Mozilla Location Service – First Anniversary

The Mozilla Location Service is an open service to provide geolocation lookups based on publicly observable radio signals. It complements geolocation lookups based on global navigation satellite systems like GPS. The project is both built as open-source software and relies on an open community crowd-sourcing approach to gathering signal data across the globe.

We publicly announced the project six month ago, but started work on it a year ago to this day.

In order to celebrate our tireless contributors, we created a little video to show how far we have come and what a small group of dedicated volunteers can accomplish (wait for October, around 16 seconds into the video):


We started with a small group of Bay Area and Vancouver Mozillians, early on attracting volunteers from Moscow and Athens. Over time a small number of especially generous contributors shared their pre-collected data with us in addition to using our own MozStumbler Android app.

The MozStumbler application attracted not only users, but over time an active number of contributors, improving the application and localizing it to 19 different languages. As a fun way to visualize the vibrant community, we created a small video using the gource code visualization tool:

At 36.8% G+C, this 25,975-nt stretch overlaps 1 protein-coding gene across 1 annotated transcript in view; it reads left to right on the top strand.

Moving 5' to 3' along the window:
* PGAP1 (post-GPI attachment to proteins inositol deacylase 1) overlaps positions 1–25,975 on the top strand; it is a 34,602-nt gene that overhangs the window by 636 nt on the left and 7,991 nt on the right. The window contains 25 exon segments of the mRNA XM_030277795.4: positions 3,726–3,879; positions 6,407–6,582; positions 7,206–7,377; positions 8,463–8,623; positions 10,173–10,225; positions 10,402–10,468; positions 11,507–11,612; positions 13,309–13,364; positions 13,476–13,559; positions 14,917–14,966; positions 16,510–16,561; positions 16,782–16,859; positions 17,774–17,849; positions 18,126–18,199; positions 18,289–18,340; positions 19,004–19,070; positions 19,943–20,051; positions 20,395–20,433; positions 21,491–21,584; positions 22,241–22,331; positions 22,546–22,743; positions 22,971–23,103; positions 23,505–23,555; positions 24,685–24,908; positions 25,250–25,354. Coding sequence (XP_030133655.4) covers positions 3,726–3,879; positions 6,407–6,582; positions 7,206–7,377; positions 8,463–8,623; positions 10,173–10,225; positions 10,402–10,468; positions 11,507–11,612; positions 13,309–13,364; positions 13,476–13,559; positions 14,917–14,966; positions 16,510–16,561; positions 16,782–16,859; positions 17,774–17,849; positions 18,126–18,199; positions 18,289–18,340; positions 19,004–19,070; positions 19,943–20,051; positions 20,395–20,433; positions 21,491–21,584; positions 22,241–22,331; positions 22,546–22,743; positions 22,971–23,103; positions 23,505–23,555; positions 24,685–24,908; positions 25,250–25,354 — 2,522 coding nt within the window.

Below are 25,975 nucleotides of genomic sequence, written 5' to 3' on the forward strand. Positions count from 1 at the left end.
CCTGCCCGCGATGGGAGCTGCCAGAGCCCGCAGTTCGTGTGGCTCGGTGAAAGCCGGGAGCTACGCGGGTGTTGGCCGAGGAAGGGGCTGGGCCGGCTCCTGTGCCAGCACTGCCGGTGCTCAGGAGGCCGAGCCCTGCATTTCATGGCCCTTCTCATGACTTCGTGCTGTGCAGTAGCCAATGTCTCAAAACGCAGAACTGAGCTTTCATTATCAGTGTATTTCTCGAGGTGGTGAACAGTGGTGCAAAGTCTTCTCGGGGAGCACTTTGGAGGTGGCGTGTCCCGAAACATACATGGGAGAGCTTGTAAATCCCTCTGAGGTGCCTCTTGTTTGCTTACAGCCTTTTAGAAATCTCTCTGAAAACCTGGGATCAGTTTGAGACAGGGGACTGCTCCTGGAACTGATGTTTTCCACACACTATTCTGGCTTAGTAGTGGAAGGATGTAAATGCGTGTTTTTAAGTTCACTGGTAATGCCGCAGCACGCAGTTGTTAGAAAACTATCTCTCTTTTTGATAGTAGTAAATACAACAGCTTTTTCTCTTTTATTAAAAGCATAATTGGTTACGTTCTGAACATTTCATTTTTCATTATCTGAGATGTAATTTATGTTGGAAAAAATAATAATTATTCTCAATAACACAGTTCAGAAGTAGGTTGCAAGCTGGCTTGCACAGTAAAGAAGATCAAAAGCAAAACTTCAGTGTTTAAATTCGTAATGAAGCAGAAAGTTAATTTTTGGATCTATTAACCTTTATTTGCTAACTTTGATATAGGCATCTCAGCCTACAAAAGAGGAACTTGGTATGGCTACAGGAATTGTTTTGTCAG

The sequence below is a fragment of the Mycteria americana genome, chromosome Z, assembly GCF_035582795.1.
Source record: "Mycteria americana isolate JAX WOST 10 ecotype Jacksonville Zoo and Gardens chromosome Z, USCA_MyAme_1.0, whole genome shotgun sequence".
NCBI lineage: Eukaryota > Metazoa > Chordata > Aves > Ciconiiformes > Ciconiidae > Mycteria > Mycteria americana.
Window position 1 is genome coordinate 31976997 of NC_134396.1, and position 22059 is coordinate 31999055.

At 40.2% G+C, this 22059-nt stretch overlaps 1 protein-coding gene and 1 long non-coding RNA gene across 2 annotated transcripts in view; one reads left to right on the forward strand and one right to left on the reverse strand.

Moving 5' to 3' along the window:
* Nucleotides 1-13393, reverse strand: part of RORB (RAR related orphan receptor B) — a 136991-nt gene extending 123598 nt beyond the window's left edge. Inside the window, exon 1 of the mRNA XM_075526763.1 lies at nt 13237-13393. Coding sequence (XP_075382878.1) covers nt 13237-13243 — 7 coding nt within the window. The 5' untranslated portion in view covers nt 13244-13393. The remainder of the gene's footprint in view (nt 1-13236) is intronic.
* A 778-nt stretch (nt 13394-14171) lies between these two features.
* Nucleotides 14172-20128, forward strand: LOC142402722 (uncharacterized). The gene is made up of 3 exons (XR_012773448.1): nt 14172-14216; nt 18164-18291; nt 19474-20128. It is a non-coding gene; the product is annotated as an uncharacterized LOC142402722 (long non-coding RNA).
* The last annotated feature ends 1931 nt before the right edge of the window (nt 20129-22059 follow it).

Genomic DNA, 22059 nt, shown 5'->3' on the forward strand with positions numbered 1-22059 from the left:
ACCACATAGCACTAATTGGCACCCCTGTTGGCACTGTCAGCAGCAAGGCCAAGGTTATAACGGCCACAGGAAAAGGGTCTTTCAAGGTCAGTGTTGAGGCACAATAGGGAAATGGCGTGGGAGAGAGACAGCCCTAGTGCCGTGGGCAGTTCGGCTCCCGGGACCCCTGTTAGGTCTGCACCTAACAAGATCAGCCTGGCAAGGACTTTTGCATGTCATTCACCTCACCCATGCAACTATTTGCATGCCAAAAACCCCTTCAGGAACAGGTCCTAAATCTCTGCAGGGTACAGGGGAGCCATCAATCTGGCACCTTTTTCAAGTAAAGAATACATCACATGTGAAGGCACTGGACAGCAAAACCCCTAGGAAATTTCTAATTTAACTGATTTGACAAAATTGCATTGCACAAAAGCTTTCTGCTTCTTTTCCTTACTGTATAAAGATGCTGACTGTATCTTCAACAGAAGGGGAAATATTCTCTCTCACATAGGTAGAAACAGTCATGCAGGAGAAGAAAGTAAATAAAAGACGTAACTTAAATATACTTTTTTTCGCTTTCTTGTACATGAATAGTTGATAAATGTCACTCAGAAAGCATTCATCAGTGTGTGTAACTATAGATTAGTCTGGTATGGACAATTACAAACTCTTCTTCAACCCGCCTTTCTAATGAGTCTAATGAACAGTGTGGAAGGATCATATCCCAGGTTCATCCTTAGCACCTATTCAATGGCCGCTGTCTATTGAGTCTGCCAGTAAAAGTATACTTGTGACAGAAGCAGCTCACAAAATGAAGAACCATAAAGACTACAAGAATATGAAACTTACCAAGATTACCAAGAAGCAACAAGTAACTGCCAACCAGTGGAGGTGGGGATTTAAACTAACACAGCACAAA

And of course no community is complete without all the members engaging in discussions, sharing the news and some going above and beyond in creating alternative stumbler applications or integrating the service into operating system libraries.

If you have questions or want to engage with us, please contact us on our dedicated mailing list or come talk to us in our IRC room #geo on Mozilla’s IRC server.

Thanks to all past, present and future contributors. This project wouldn’t be possible without all of you!

Hanno Schlichting

P.S. We also generated bigger versions of the map progress in a 1024×768 resolution. You can download the webm or mp4 files.